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Orchestration: Orchestration: piccolo, 2 flutes, 2 oboes, English horn, 3 clarinets (3rd = bass), 2 bassoons, contrabassoon, 4 horns, 3 trumpets, 4 trombones, timpani, percussion (bass drum, chimes, glockenspiel, marimba, mark tree, small triangle, suspended cymbal, tam-tam, triangle, tuned drums, vibraphone), harp, piano ( = celesta), strings, and solo cello
My cello concerto resulted from a suggestion by Seiji Ozawa that I write a piece for cello and orchestra expressly with Yo-Yo Ma in mind. Discussions on this project developed and the Boston Symphony agreed to commission the work, requesting that it be premiered at the opening of the new Ozawa Hall at Tanglewood, Massachusetts, during the summer of 1994 – I conducted the first performance with Yo-Yo Ma as soloist.
I had known Yo-Yo Ma for quite a few years before this event. Together we had performed concertos of Elgar, Dvorák, and Haydn among others, and on several occasions I had accompanied him at the piano. Over the years we’ve become close friends, and I looked forward to writing for him with great pleasure. Given the broad technical and expressive arsenal available in Yo-Yo’s work, planning the concerto was a joy. I decided to have four fairly extensive movements that would offer as much variety and contrast as possible, but that could be played continuously and without interruption.
The first movement, Theme and Cadenza, after an opening salvo of brass, immediately casts the cello in a kind of hero’s role, making it the unquestioned center of attention. It’s a movement that attempts to put the cello on display in the time-honored sense of “concerto,” and as the hero’s theme is developed, it “morphs” into a cadenza in which I tried to create an opportunity for exploration of the theme that would be both ruminative and virtuosic.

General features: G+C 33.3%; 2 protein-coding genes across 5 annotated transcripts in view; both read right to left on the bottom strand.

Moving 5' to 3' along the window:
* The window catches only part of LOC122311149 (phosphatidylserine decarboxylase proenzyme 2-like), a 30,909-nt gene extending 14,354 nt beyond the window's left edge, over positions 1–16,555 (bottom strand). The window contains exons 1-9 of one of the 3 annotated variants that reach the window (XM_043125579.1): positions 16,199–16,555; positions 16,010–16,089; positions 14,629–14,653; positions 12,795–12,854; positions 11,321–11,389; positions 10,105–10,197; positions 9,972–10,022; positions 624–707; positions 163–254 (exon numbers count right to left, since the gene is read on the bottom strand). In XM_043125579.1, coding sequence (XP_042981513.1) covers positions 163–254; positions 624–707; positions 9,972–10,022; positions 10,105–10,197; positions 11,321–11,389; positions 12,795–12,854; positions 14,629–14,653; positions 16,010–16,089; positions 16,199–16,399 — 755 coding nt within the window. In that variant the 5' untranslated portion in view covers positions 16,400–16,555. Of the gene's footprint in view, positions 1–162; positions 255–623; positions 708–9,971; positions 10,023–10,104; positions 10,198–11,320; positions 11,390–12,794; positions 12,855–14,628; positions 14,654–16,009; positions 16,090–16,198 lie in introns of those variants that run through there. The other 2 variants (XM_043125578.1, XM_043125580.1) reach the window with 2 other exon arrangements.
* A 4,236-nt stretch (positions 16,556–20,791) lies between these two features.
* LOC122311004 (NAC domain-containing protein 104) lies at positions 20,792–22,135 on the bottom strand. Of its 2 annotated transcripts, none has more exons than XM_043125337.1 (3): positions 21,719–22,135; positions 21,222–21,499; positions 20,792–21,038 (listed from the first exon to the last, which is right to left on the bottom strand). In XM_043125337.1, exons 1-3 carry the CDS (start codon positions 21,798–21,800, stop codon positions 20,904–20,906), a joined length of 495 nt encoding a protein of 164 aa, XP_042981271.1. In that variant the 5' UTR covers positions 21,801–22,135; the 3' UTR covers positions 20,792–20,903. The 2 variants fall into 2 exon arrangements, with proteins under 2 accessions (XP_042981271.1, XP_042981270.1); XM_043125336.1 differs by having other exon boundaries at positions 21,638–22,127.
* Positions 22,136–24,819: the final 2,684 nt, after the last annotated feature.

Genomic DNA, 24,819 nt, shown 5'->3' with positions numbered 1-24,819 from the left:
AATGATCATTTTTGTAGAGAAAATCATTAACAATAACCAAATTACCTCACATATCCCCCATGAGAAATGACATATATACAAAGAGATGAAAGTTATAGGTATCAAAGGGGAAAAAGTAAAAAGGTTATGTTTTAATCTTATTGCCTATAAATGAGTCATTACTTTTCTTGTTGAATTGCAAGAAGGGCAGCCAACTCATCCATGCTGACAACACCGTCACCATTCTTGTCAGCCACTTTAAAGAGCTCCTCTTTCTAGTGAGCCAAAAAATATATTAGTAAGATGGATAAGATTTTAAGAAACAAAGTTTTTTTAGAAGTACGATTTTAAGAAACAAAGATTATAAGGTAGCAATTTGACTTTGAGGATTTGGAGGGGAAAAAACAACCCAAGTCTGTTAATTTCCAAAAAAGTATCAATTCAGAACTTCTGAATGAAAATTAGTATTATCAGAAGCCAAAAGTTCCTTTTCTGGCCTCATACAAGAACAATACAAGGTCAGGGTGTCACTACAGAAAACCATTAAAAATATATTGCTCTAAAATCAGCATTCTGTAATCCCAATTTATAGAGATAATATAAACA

The second movement I call Blues… In my mind, and without any conscious prodding on my part, the ghosts of Ellington and Strayhorn seemed to waft through the atmosphere. Invited or not, this was for me very welcome company. I set up clusters in piano and percussion that form a frame within which the cello unveils its misty quasi-improvisations.
The Scherzo is about speed, deftness, and sleight of hand. The music romps along in triple-time over a treacherous landscape where athletic exchanges are periodically and suddenly interrupted by a series of fermati, as the orchestra and cello try to dominate and out-do each other. There’s a short tutti where it appears that the orchestra might prevail, but the cello outwits and outlasts it.
In thinking about the finale of the concerto, I was always aware of the fact that Yo-Yo’s ability to “connect” personally and even privately with every individual in his audience is perhaps the greatest of his abundant gifts. I therefore tried in Song, the concerto’s finale, to create long lyrical lines that would give the cello the opportunity to address the audience in the manner of a clear and direct soliloquy.
Whatever virtues the concerto may have can never surpass, for me, the experience of knowing and working with Yo-Yo Ma. Happily, and with complete justice, the world loves and reveres this man as do I, and working with him is always a joyous journey to be treasured.
— John Williams